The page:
By Jon Christianson
LONDON (AlertNet) — Ducks swim; chickens do not. In frequently flooded areas of Bangladesh, recognizing this has helped over a thousand women prosper and better adapt in the face of climate change.
Chameli Begum of Katihara, Bangladesh, is one of these women. As climate shifts create more frequent and powerful floods in her country, households like Begum’s have found it hard to adapt, not least because culture-based gender inequalities limit women’s social and physical mobility.
But aid organization CARE International has stepped in to provide Begum and other Bangladeshi women with an effective resource to adapt: ducks.
“When the floods came, the chickens were killed,” said Angie Dazé, a former senior advisor at CARE. “But the ducks will survive the flood.”
Research shows women are more severely affected by climate change impacts for a wide range of reasons. Many tend to remain with elderly relatives and children during disasters, rather than flee to safety. Cultural norms may make it difficult for them to leave home, and some lack vital survival skills, from an education to the ability to swim to the right to own land.
But innovative climate adaptation that addresses their particular needs can make a big difference, experts say.
Since CARE provided Begum with the necessary duck rearing resources, which included training, partnerships, and 100 ducks, she has earned enough money to purchase thousands of duck eggs each year, incubators able to hold 9.000 eggs, dairy cows, an acre of land, and more.
Before rearing ducks, she could not afford to send her children to school. Now her youngest son is enrolled in school. She purchased a taxi-like vehicle for another son, which he now uses for a transport business. Her daughter, after getting married, started a duck rearing business of her own.
Dazé, project officer for one CARE duck rearing program, said the message of the program was not just about birds but about effectively meeting adaptation needs, especially for women.
‘IT’S NOT JUST ABOUT DUCKS’
“It’s not just about ducks, it’s about dealing with various issues around the household and around the community,” particularly in regard to gender inequality, said Dazé.
During Gender Day Tuesday at the United Nations climate negotiations in Doha, Gotelind Alber, a co-founder of GenderCC, an organization that works on issues around gender and climate change, pointed to problems women face in the climate change arena.
On one level, women are disproportionately affected by climate change and climate change disasters, she said. “In times of disaster, we know just from statistics that there are more fatalities among women than among men,” said Alber.
Women in developing countries, in general, have lower incomes and less education than their male counterparts. They often have less power with family finances, in community politics, and over their own mobility, according to information released by CARE International.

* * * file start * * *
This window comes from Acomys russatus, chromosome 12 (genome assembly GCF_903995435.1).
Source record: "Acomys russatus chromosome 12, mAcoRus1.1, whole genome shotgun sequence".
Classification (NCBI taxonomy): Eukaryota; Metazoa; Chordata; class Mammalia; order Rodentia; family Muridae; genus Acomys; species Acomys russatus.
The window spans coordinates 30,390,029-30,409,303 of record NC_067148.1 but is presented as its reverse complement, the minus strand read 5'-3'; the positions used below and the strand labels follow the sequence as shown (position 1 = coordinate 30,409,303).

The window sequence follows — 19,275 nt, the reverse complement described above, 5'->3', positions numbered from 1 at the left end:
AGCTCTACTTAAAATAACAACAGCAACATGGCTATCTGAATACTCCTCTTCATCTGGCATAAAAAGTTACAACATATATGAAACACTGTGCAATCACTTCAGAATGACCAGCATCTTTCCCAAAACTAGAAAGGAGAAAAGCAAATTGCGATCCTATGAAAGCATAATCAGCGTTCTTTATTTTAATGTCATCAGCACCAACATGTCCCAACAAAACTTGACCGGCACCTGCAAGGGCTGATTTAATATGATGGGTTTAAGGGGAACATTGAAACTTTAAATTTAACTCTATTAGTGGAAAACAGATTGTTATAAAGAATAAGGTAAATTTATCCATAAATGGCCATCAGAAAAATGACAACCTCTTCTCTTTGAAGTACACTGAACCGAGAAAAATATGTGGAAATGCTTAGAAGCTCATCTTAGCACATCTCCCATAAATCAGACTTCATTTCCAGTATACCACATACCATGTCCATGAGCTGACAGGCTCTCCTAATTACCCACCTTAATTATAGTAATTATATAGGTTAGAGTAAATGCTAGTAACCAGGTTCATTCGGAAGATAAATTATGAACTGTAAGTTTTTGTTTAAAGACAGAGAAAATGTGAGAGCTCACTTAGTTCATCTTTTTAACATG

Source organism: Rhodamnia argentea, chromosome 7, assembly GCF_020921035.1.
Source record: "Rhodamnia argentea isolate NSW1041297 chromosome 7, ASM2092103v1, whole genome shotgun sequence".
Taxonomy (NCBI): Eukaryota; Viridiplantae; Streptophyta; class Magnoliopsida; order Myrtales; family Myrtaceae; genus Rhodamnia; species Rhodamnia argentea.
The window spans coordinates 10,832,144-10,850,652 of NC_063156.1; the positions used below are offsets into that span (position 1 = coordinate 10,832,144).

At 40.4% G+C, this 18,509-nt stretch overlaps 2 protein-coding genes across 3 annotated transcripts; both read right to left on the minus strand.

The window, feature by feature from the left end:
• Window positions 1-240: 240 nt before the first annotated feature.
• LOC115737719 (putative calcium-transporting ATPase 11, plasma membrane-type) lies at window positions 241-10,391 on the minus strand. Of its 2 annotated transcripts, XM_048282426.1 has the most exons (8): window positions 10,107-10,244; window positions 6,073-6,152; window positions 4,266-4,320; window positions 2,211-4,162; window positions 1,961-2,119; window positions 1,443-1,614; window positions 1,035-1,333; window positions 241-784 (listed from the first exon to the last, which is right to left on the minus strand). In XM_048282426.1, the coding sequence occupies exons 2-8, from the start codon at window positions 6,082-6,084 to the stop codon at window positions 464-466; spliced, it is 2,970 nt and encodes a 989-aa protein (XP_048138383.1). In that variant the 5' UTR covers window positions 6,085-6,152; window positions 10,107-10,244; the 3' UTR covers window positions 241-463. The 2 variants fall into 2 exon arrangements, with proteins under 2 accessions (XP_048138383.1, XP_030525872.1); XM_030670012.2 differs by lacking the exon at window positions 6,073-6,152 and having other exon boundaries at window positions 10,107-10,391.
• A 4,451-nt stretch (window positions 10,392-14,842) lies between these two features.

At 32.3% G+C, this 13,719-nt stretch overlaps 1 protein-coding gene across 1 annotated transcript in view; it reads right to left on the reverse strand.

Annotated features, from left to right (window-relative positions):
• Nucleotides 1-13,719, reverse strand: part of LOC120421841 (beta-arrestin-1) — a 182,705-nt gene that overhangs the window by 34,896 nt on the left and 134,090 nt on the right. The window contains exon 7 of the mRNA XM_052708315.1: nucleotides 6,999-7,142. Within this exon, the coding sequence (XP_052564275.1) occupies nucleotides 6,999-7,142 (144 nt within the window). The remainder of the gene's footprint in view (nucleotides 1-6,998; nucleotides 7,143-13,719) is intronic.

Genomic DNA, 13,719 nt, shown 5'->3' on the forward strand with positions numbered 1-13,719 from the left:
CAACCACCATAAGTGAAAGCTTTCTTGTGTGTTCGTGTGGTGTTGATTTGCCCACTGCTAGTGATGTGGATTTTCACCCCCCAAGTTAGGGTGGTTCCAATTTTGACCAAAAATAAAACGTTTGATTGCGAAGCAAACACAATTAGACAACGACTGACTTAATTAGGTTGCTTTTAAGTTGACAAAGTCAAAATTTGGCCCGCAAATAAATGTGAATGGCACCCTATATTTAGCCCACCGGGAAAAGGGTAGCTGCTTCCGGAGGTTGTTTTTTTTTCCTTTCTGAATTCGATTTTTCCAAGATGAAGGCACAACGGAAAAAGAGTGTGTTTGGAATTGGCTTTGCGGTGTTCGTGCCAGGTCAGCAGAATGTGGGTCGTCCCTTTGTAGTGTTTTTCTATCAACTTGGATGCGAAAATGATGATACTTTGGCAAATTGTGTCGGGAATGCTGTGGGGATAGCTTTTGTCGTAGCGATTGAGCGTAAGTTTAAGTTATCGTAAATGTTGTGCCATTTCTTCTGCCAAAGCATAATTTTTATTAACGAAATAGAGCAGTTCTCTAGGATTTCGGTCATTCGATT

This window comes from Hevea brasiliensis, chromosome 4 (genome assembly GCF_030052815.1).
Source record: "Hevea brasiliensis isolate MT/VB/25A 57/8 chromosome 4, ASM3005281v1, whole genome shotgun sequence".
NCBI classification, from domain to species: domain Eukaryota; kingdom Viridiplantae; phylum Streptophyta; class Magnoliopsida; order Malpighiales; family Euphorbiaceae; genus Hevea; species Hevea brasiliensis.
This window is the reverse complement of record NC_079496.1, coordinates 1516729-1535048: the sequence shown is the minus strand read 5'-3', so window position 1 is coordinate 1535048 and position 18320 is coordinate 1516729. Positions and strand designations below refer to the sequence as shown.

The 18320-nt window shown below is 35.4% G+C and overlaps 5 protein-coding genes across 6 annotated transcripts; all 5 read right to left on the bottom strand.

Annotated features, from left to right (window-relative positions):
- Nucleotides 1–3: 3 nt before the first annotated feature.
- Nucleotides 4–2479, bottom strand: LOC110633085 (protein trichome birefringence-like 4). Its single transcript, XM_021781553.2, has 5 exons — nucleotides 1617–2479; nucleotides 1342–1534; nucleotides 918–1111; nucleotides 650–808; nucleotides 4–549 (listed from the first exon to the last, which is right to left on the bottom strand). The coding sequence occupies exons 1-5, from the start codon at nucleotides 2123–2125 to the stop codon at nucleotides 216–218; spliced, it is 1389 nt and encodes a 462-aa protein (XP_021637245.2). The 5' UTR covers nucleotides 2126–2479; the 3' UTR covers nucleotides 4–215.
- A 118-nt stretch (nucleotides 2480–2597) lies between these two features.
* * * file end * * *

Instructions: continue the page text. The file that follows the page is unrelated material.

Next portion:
There is also inequality in leadership and policy discussions regarding climate change, said Alber, who pointed to the Doha climate talks as an example.
“We keep on counting the women and men in delegations here. The number of women in delegations has slightly increased but not so much that there’s gender balance,” she said. “If you look at heads of delegations and decision makers, it’s still mainly men.”
At the panel she moderated on Gender Day, she noted that only about 25 percent of the audience was male.
Alber said that there is no quick way to “fix” these gender inequalities, but there are ways to improve, including persuading men of the importance of having women in positions of power.
“Someone needs to let (women) in and allow them to have this decision-making power,” said Alber. “Which means somebody else must give up some of their power. It requires that men look at their own role in societies from a critical perspective.”
LOCAL ACTION, POLITICAL ACTION
In order to ease the disproportionate effect climate change has on women, progress must be made on both the local and governmental front, experts say. Initiatives like CARE’s Bangladeshi duck rearing project and Solar Sister, an African organisation that empowers local women to sell solar lamps, make a huge difference, Alber said.
“These are exactly the kind of initiatives that should be supported by climate finance on a larger scale,” said Alber.
To ensure money is available, policymakers need to recognise women’s different vulnerabilities and potential for action in the face of climate change.
“We need more awareness and more rules that make it clear that climate policy must be gender responsive,” Alber said.
Some leaders actively deny that gender issues have any important role in addressing climate change. They include Marina Yannakoudakis, a British member of the European parliament.
“Global warming is not some male plot to do women down,” Yannakoudakis told the Daily Mail, a UK newspaper, last April. “The climate is the same for males and females so far as I know. When it rains we all get wet.”
That’s not quite right, Alber noted.
“If I stand in the rain and have no umbrella, I’d get more wet than someone with an umbrella,” she said. “In this world, there are some people who have an umbrella and there are a lot of people that don’t have one.”
Jon Christianson is an AlertNet Climate intern.